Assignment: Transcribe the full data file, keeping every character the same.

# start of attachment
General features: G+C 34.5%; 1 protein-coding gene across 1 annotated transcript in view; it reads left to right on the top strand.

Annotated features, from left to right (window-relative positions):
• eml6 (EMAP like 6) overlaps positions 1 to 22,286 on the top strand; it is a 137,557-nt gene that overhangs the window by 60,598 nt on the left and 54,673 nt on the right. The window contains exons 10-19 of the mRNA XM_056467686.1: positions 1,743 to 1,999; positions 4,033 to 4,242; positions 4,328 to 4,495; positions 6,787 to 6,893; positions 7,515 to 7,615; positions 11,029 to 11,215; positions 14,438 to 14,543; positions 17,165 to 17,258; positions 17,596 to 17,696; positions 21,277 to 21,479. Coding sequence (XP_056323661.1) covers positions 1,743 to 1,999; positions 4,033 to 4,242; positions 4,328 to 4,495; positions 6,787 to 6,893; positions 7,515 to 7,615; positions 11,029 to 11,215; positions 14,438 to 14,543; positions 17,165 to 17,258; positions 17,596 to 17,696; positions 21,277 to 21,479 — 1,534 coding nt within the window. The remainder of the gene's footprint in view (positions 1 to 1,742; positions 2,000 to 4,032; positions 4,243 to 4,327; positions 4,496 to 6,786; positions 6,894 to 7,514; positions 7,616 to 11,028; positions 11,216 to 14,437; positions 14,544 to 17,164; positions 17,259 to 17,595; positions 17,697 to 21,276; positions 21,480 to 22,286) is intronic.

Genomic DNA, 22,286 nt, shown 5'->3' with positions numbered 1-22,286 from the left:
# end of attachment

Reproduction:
General features: G+C 34.5%; 1 protein-coding gene across 1 annotated transcript in view; it reads left to right on the top strand.

Annotated features, from left to right (window-relative positions):
• eml6 (EMAP like 6) overlaps positions 1 to 22,286 on the top strand; it is a 137,557-nt gene that overhangs the window by 60,598 nt on the left and 54,673 nt on the right. The window contains exons 10-19 of the mRNA XM_056467686.1: positions 1,743 to 1,999; positions 4,033 to 4,242; positions 4,328 to 4,495; positions 6,787 to 6,893; positions 7,515 to 7,615; positions 11,029 to 11,215; positions 14,438 to 14,543; positions 17,165 to 17,258; positions 17,596 to 17,696; positions 21,277 to 21,479. Coding sequence (XP_056323661.1) covers positions 1,743 to 1,999; positions 4,033 to 4,242; positions 4,328 to 4,495; positions 6,787 to 6,893; positions 7,515 to 7,615; positions 11,029 to 11,215; positions 14,438 to 14,543; positions 17,165 to 17,258; positions 17,596 to 17,696; positions 21,277 to 21,479 — 1,534 coding nt within the window. The remainder of the gene's footprint in view (positions 1 to 1,742; positions 2,000 to 4,032; positions 4,243 to 4,327; positions 4,496 to 6,786; positions 6,894 to 7,514; positions 7,616 to 11,028; positions 11,216 to 14,437; positions 14,544 to 17,164; positions 17,259 to 17,595; positions 17,697 to 21,276; positions 21,480 to 22,286) is intronic.

Genomic DNA, 22,286 nt, shown 5'->3' with positions numbered 1-22,286 from the left: